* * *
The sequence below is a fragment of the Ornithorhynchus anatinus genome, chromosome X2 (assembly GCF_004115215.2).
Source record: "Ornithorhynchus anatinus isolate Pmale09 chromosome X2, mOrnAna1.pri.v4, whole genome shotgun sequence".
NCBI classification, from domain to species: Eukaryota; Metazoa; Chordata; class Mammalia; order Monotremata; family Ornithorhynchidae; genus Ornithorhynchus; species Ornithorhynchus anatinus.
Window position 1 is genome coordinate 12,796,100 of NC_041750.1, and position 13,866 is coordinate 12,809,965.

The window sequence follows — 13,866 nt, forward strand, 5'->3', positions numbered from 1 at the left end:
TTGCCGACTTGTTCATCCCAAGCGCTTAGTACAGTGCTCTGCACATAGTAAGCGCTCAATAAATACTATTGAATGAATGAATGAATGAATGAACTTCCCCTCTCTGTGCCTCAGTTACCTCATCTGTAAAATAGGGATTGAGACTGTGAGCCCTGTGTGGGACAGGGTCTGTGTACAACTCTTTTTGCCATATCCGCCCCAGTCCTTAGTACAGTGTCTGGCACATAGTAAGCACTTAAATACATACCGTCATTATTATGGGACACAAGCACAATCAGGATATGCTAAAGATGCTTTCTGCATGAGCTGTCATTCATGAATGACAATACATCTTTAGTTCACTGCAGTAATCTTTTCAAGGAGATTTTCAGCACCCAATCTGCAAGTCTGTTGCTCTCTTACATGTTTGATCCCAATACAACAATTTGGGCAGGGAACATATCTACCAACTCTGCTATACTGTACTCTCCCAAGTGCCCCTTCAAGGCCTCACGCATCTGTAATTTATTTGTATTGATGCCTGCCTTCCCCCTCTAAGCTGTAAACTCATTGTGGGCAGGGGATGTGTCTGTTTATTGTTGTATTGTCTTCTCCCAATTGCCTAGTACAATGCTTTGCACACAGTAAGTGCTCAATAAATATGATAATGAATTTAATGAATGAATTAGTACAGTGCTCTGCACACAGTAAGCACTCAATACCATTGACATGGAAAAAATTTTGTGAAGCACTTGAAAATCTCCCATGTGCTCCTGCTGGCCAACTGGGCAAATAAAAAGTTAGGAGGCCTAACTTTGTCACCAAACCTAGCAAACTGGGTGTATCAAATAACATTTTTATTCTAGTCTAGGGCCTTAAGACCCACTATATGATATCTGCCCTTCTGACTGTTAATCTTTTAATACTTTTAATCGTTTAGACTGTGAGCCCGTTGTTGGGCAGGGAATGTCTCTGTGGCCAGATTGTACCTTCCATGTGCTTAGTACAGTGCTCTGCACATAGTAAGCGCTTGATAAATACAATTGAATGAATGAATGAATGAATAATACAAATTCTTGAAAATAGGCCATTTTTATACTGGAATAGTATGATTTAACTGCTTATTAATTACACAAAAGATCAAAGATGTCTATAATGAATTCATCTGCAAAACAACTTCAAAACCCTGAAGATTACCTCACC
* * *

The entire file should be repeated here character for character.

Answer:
The sequence below is a fragment of the Ornithorhynchus anatinus genome, chromosome X2 (assembly GCF_004115215.2).
Source record: "Ornithorhynchus anatinus isolate Pmale09 chromosome X2, mOrnAna1.pri.v4, whole genome shotgun sequence".
NCBI classification, from domain to species: Eukaryota; Metazoa; Chordata; class Mammalia; order Monotremata; family Ornithorhynchidae; genus Ornithorhynchus; species Ornithorhynchus anatinus.
Window position 1 is genome coordinate 12,796,100 of NC_041750.1, and position 13,866 is coordinate 12,809,965.

The window sequence follows — 13,866 nt, forward strand, 5'->3', positions numbered from 1 at the left end:
TTGCCGACTTGTTCATCCCAAGCGCTTAGTACAGTGCTCTGCACATAGTAAGCGCTCAATAAATACTATTGAATGAATGAATGAATGAATGAACTTCCCCTCTCTGTGCCTCAGTTACCTCATCTGTAAAATAGGGATTGAGACTGTGAGCCCTGTGTGGGACAGGGTCTGTGTACAACTCTTTTTGCCATATCCGCCCCAGTCCTTAGTACAGTGTCTGGCACATAGTAAGCACTTAAATACATACCGTCATTATTATGGGACACAAGCACAATCAGGATATGCTAAAGATGCTTTCTGCATGAGCTGTCATTCATGAATGACAATACATCTTTAGTTCACTGCAGTAATCTTTTCAAGGAGATTTTCAGCACCCAATCTGCAAGTCTGTTGCTCTCTTACATGTTTGATCCCAATACAACAATTTGGGCAGGGAACATATCTACCAACTCTGCTATACTGTACTCTCCCAAGTGCCCCTTCAAGGCCTCACGCATCTGTAATTTATTTGTATTGATGCCTGCCTTCCCCCTCTAAGCTGTAAACTCATTGTGGGCAGGGGATGTGTCTGTTTATTGTTGTATTGTCTTCTCCCAATTGCCTAGTACAATGCTTTGCACACAGTAAGTGCTCAATAAATATGATAATGAATTTAATGAATGAATTAGTACAGTGCTCTGCACACAGTAAGCACTCAATACCATTGACATGGAAAAAATTTTGTGAAGCACTTGAAAATCTCCCATGTGCTCCTGCTGGCCAACTGGGCAAATAAAAAGTTAGGAGGCCTAACTTTGTCACCAAACCTAGCAAACTGGGTGTATCAAATAACATTTTTATTCTAGTCTAGGGCCTTAAGACCCACTATATGATATCTGCCCTTCTGACTGTTAATCTTTTAATACTTTTAATCGTTTAGACTGTGAGCCCGTTGTTGGGCAGGGAATGTCTCTGTGGCCAGATTGTACCTTCCATGTGCTTAGTACAGTGCTCTGCACATAGTAAGCGCTTGATAAATACAATTGAATGAATGAATGAATGAATAATACAAATTCTTGAAAATAGGCCATTTTTATACTGGAATAGTATGATTTAACTGCTTATTAATTACACAAAAGATCAAAGATGTCTATAATGAATTCATCTGCAAAACAACTTCAAAACCCTGAAGATTACCTCACC